Man's Search for Meaning's notes

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  • An abnormal reaction to an abnormal situation is normal behaviour.

    Page: 19
  • t is well known that an enforced community life, in which attention is paid to everything one does at all times, may result in an irresistible urge to get away, at least for a short while. The prisoner craved to be alone with himself and his thoughts. He yearns for privacy and for solitude.

    Page: 53
  • We who lived in concentration camps can remember the men who walked through the huts comforting others, giving away their last piece of bread. They may have been few in number, but they offer sufficient proof that everything can be taken from a man but one thing: the last of the human freedoms -- to choose one's attitude in any given set of circumstances, to choose one's own way.

    Page: 68
  • Even though conditions such as lack of sleep, insufficient food and various mental stresses may suggest that the inmates were bound to react in certain ways, in the final analysis it becomes clear that the sort of person the prisoner became was the result of an inner decision, and not the result of camp influences alone.

    Page: 69
  • The way in which a man accepts his fate and all the suffering it entails, the way in which he takes up his cross, gives him ample opportunity - even under the most difficult circumstances - to add a deeper meaning to his life.

    Page: 70
  • It is a peculiarity of man that he can only live by looking to the future - sub specie aeternitatis. And this is his salvation in the most difficult moments of his existence, although he sometimes has to force his mind to the task.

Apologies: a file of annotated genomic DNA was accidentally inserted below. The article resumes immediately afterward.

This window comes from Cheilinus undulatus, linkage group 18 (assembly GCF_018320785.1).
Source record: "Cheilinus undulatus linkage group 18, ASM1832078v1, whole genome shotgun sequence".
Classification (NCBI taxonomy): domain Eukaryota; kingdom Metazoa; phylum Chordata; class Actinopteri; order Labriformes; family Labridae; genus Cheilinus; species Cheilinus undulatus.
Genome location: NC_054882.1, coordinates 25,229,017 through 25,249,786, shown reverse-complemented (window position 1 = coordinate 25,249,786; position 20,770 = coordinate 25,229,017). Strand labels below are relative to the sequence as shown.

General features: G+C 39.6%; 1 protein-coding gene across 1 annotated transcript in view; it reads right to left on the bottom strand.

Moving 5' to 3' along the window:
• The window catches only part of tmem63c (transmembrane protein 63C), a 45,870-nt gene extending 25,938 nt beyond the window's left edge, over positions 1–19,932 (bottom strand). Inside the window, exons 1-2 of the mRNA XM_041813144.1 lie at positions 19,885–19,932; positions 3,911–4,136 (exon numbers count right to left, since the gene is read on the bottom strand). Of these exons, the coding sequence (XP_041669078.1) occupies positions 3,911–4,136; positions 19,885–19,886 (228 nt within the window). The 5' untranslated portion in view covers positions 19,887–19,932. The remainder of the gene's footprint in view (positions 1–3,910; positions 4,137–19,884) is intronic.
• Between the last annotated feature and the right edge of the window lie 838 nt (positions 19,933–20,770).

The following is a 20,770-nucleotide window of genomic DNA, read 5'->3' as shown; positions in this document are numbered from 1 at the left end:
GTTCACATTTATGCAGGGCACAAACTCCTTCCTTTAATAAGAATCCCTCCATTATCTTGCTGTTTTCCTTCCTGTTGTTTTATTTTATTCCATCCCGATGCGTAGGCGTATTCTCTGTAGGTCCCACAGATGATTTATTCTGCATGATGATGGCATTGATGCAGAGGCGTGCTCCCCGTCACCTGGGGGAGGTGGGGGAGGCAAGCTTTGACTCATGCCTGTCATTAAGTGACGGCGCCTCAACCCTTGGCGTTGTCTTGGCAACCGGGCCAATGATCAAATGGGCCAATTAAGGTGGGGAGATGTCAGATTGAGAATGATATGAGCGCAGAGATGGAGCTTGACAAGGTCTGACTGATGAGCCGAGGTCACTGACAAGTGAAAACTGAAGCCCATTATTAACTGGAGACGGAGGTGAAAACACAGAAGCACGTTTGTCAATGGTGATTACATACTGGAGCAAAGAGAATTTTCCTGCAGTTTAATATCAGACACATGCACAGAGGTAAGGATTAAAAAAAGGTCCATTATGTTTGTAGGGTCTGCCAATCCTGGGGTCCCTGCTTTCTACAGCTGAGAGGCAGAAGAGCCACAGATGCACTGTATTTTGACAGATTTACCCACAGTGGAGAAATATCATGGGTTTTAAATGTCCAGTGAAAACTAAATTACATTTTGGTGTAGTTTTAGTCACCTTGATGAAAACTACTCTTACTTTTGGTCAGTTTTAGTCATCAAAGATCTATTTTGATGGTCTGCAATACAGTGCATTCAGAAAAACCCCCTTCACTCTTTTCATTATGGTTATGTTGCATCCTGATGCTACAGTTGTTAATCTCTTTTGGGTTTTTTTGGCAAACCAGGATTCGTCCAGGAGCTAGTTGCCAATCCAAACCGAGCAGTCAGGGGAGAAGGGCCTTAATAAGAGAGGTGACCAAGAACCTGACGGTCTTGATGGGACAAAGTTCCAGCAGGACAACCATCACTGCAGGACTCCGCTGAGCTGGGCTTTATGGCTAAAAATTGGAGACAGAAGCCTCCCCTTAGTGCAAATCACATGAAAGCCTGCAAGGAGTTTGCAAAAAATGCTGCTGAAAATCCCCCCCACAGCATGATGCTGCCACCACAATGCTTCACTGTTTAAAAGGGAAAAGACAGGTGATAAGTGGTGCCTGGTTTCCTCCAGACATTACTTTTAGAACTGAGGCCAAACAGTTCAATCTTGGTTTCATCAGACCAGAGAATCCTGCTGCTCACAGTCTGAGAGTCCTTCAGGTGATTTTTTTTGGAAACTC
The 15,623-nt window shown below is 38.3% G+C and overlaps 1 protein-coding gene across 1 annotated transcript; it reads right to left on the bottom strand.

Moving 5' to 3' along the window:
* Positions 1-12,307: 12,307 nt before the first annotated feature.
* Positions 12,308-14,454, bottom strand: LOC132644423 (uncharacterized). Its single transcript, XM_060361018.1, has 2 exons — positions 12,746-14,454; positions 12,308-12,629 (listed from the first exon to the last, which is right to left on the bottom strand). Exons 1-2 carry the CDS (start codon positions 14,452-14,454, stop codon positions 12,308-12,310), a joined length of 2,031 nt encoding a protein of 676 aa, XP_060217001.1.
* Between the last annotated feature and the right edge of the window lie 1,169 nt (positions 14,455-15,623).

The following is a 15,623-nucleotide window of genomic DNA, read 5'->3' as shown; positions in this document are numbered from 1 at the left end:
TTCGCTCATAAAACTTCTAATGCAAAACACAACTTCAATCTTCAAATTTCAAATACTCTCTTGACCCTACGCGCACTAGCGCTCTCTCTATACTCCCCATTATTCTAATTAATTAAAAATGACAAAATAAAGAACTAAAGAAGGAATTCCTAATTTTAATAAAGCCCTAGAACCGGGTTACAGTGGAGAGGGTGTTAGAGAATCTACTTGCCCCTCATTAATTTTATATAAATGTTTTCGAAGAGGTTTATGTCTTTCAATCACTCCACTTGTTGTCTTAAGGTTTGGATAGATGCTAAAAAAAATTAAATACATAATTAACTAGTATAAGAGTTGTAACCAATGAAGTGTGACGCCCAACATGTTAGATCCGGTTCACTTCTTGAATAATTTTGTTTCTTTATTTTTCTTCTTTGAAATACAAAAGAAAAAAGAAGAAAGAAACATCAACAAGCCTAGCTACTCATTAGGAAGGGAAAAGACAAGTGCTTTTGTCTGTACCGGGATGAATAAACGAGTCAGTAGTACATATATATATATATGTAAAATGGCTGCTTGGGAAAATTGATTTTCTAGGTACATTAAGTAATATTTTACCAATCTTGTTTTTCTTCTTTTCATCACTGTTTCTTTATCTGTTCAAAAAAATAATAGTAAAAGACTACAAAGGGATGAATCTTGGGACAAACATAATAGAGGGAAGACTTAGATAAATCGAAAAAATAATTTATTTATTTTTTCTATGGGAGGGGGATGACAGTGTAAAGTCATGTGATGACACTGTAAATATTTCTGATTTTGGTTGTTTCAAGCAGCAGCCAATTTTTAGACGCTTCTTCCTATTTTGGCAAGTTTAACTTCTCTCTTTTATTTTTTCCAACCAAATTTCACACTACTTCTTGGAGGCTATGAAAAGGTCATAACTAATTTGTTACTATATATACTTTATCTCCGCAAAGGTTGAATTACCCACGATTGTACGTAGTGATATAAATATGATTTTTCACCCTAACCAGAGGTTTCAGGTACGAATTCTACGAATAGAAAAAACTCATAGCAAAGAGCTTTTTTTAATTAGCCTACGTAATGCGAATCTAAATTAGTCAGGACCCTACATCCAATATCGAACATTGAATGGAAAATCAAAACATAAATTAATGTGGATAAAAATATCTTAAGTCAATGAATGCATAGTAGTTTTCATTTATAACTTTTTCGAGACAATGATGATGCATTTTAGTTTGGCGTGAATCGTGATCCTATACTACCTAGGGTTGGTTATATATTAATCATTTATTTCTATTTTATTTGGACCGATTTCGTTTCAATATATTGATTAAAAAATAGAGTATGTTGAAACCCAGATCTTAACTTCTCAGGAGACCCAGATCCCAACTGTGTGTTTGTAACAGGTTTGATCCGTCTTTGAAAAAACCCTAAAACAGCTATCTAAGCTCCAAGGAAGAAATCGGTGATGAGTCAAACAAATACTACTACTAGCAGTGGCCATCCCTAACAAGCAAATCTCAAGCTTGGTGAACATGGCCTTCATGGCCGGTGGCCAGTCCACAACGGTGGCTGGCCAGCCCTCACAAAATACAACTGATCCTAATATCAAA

Page: 76
  • I consider it a dangerous misconception of mental hygiene to assume that what man needs in the first place is equilibrium or, as it is called in biology "homeostasis", i.e., a tensionless state. What man actually needs is not a tensionless state but rather the striving and struggling for a worthwhile goal, a freely chosen task. What he needs is not the discharge of tension at any cost but the call of a potential meaning waiting to be fulfilled by him.

    Page: 105
  • Ultimately, man should not ask what the meaning of his life is, but rather must recognize that it is he who is asked. In a word, each man is questioned by life; and he can only answer to life by answering for his own life; to life he can only respond by being responsible.

    Page: 108
  • By declaring that man is responsible and must actualize the potential meaning of his life, I wish to stress that the true meaning of life is to be discovered in the world rather than within man or his own psyche, as though it were a closed system. I have termed this constitutive characteristic "the self-transcendence of human existence." It denotes the fact that being human always points, and is directed, to something or someone, other than oneself--be it a meaning to fulfill or another human being to encounter. The more one forgets himself--by giving himself to a cause to serve or another person to love--the more human he is and the more he actualizes himself.

    Page: 109